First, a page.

Yeah, it's called the Model 3. Range is much lower, maybe 150 miles in the real world. (Which might be fine for a regular commute but rubbish for a holiday or anything.) It is also a great shame that it's a really bland looking car. It looks straight out of the 1990s - a sort of Ford Puma but without the style.


    Oh, they say, but this will rapidly change. Well, the thing is that when I looked at the one supercharging station on the Czech D1 motorway, I read that it take half an hour. It's not like stopping at a petrol station.


    Indeed. You might be able to wile away 5 minutes quite happily while you wait for the motorist in front of you at the petrol pumps. But imagine if you'd just been beaten to the only super-charger and it would be half an hour before you could even get started! And what if you were third in the queue and the bloke who had his car plugged in was having a leisurely lunch? Has there yet been a punch-up at a charging station I wonder?
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  • edited June 18
    cafcfan said:

    cafcfan said:

    Saw a presentation this week by their European sales chief. The next phase / model is scheduled to be their move in to mass market. The scale of their "Gigafactory" development in Nevada is quite scary. It will be an interesting few years - US free trade Tesla versus tariff barriered Audis and BMWs?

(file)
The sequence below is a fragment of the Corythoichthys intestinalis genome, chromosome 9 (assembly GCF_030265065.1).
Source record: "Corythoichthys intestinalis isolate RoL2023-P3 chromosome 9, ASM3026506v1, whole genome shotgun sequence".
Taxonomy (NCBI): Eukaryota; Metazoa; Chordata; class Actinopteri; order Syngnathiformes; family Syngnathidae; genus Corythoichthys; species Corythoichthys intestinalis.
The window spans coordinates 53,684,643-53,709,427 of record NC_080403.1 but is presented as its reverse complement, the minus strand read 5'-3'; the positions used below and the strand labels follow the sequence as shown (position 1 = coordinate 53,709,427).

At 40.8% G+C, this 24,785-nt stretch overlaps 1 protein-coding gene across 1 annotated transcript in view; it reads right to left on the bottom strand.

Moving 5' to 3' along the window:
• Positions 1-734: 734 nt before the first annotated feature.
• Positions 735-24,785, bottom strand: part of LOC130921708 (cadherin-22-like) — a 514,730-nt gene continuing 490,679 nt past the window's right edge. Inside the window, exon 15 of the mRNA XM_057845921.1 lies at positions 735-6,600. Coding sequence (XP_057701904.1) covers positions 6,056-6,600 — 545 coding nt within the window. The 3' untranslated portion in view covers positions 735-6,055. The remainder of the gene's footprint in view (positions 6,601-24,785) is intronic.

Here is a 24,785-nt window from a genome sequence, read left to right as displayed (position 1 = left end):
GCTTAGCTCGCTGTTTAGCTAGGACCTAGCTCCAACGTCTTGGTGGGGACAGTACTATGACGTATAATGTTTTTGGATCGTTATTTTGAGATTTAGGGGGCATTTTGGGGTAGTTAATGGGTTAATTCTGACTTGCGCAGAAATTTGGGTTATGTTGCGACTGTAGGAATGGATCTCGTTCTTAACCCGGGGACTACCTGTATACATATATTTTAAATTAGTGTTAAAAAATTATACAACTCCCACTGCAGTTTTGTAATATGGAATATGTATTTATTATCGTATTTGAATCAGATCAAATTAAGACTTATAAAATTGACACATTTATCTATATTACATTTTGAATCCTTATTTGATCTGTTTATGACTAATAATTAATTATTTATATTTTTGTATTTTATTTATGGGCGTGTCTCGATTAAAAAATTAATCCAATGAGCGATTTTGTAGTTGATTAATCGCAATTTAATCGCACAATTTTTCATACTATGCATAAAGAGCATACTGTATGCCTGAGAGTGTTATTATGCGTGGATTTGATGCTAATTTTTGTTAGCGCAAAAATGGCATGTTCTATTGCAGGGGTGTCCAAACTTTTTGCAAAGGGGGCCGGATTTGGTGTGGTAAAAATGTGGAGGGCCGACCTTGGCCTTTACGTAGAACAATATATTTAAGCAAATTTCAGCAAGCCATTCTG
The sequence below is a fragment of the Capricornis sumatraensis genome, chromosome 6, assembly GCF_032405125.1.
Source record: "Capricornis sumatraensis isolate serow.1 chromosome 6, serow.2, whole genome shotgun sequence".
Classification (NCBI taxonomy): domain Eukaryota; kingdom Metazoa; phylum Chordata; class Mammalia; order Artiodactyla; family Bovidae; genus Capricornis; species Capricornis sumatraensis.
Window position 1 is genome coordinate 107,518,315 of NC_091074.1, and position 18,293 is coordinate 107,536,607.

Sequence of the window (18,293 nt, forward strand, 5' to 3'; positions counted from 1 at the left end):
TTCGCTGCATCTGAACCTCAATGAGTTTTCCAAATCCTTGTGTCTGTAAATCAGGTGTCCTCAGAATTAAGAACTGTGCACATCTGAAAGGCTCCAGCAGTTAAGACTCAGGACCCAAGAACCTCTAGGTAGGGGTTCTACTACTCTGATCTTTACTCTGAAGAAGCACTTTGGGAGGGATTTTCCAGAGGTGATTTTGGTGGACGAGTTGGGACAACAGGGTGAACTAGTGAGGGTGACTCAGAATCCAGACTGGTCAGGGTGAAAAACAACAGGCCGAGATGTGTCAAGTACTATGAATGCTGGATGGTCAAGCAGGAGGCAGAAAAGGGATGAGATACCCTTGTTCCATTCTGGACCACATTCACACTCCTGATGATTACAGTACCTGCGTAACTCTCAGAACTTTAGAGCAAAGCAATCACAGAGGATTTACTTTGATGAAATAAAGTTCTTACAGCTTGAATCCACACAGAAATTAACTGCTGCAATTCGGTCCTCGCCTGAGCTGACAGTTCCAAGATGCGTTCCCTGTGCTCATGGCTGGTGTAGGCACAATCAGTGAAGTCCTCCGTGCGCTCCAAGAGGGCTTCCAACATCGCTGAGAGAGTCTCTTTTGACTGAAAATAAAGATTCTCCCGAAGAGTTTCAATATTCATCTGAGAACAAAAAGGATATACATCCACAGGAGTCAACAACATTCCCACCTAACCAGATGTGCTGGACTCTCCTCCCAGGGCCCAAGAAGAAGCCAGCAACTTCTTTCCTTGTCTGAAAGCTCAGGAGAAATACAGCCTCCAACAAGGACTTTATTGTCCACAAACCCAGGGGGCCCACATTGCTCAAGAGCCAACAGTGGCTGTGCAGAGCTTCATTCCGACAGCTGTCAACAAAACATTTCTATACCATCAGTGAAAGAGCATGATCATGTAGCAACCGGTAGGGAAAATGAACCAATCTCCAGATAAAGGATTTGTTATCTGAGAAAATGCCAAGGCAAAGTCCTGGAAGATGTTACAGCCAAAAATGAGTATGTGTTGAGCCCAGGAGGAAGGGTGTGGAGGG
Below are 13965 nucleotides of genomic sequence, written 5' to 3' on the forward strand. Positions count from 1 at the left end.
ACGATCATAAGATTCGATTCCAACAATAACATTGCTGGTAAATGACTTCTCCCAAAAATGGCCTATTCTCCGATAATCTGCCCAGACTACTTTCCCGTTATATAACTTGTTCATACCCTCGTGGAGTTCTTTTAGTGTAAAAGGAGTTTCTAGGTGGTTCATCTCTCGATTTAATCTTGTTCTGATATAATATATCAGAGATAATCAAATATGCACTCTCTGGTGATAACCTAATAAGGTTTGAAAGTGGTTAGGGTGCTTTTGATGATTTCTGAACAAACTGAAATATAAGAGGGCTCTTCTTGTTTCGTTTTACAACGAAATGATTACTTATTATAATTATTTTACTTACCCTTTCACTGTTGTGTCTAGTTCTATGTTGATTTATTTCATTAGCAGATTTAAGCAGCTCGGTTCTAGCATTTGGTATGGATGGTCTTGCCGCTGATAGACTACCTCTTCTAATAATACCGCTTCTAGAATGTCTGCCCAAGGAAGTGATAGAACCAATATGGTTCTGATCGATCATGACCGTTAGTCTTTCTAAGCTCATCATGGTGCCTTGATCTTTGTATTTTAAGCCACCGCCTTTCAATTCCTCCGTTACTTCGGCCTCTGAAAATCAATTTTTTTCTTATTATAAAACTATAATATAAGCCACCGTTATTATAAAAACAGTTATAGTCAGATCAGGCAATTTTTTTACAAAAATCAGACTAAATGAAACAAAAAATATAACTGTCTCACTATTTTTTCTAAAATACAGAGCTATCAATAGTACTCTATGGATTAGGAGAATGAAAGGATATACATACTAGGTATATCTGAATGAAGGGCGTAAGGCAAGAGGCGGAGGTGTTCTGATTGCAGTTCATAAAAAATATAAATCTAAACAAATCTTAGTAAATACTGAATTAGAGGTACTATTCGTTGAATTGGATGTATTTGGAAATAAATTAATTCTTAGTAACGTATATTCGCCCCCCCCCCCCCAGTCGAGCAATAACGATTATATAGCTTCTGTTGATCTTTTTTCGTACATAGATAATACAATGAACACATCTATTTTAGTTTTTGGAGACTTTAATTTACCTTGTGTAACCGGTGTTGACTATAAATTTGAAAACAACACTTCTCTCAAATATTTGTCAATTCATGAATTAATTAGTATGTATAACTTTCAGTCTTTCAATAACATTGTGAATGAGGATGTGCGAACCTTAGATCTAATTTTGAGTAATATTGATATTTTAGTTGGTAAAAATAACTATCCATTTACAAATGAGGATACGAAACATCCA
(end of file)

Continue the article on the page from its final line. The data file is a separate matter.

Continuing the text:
Yeah, it's called the Model 3. Range is much lower, maybe 150 miles in the real world. (Which might be fine for a regular commute but rubbish for a holiday or anything.) It is also a great shame that it's a really bland looking car. It looks straight out of the 1990s - a sort of Ford Puma but without the style.


    Oh, they say, but this will rapidly change. Well, the thing is that when I looked at the one supercharging station on the Czech D1 motorway, I read that it take half an hour. It's not like stopping at a petrol station.


    Indeed. You might be able to wile away 5 minutes quite happily while you wait for the motorist in front of you at the petrol pumps. But imagine if you'd just been beaten to the only super-charger and it would be half an hour before you could even get started! And what if you were third in the queue and the bloke who had his car plugged in was having a leisurely lunch? Has there yet been a punch-up at a charging station I wonder?
    The range increases are the key - if a Tesla had a range of 800 miles or more then I would have got one without question. More than enough range for 99.99% of motorists in the UK to be comfortable with charging at home every couple of weeks.

    The technology is advancing almost daily and that sort of range will be possible in just a few years.